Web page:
More than 80 percent of chronic disease is behavior-driven. As a family physician, knowing how to change behavior is paramount.

The thing is, changing behavior can be very difficult, and often not desirable. We have to override convenience, quick satisfaction, what our social circle is doing in the moment, habits, our dopamine response to poor choices, and so forth.

Behavior change is about helping people get the satisfaction from daily choices that will lead to outcomes they will want in the long term.

Behavior change is more than just having the motivation to change.

Try this–a little exercise we did at our Be Well Series:

Rate the following on a scale from 1-7 with 1 being low importance and 7 being very important.

Jot down your numbers in a column:

  1. How important is your wellness?
  2. How important is physical activity?
  3. How important is strength training to you?
  4. How important is flexibility to you?
  5. How important is healthy eating to you?

Got your numbers? Don’t read on until you’ve ranked the above.

OK, now, jot down a new scale below:

How many days last week (1-7) did you dedicate to the following:

  1. Overall wellness?
  2. Physical activity?
  3. Strength training?
  4. Stretching/flexibility?
  5. Preparing healthy food?

Does your second scale score match your first scale on each category? Which areas have much more importance to you than you spent days of the week working on them?

This kind of mismatch of motivation and action is common. That’s because it takes more than motivation to change behavior. We have to make it easy and desirable to change.

One of my non-medical interests is behavioral economics (the psychology and impact of behavior change), and it’s interesting how the two fields can overlap. One of my favorite authors, who is also a great speaker and Behavioral Economist, is Daniel Kahneman. His advice on behavior change:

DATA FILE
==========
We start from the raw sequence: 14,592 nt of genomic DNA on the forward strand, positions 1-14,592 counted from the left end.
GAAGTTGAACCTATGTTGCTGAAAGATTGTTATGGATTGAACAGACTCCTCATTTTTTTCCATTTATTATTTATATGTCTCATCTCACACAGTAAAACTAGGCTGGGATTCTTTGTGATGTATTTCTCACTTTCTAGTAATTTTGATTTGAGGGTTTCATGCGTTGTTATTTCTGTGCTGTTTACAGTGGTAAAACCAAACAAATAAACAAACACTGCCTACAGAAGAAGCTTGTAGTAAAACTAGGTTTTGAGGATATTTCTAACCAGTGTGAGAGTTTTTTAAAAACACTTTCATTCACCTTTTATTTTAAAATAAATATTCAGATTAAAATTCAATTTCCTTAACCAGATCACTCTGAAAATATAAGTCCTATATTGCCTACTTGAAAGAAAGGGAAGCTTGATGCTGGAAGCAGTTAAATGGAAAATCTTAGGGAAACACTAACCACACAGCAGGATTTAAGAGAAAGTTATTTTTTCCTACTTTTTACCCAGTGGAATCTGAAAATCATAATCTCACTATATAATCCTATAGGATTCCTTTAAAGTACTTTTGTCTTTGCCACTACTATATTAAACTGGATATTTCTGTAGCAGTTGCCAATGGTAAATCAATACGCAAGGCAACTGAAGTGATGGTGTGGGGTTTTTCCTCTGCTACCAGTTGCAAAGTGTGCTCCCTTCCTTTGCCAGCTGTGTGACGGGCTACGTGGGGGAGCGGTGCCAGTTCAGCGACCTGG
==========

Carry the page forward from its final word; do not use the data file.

There is an equilibrium between driving forces for change and restraining forces to change, preventing you from going there. The good way to change is by diminishing the restraining forces, not by increasing the driving forces. Remove the barriers to change. Make it easy and desirable to change. Find the challenges to change (control their environment–is there someone or something keeping them from change?). Have a plan for change. It should be simple and specific. Remove any ambiguity of the plan.

For example, if the goal is to stop eating fast food, give a replacement for fast food that is quick, easy, tasty and filling, and remove any barriers to getting this food into the car.

Finally, set a clear goal. What will you define as success? Set a clear measure of success to contribute to that instant gratification from our choices that will then turn into long- term gratification.

Behavior change is gaining public attention and interest as we now understand how lifestyle plays an important role in disease prevention and overall health. There is a multimillion dollar behavior change study ongoing now called “Behavior Change for Good.” Researchers are looking at three areas of behavior change as it impacts health, education and finance. I will definitely be following along for their results!

Resources:

Behavior Change for Good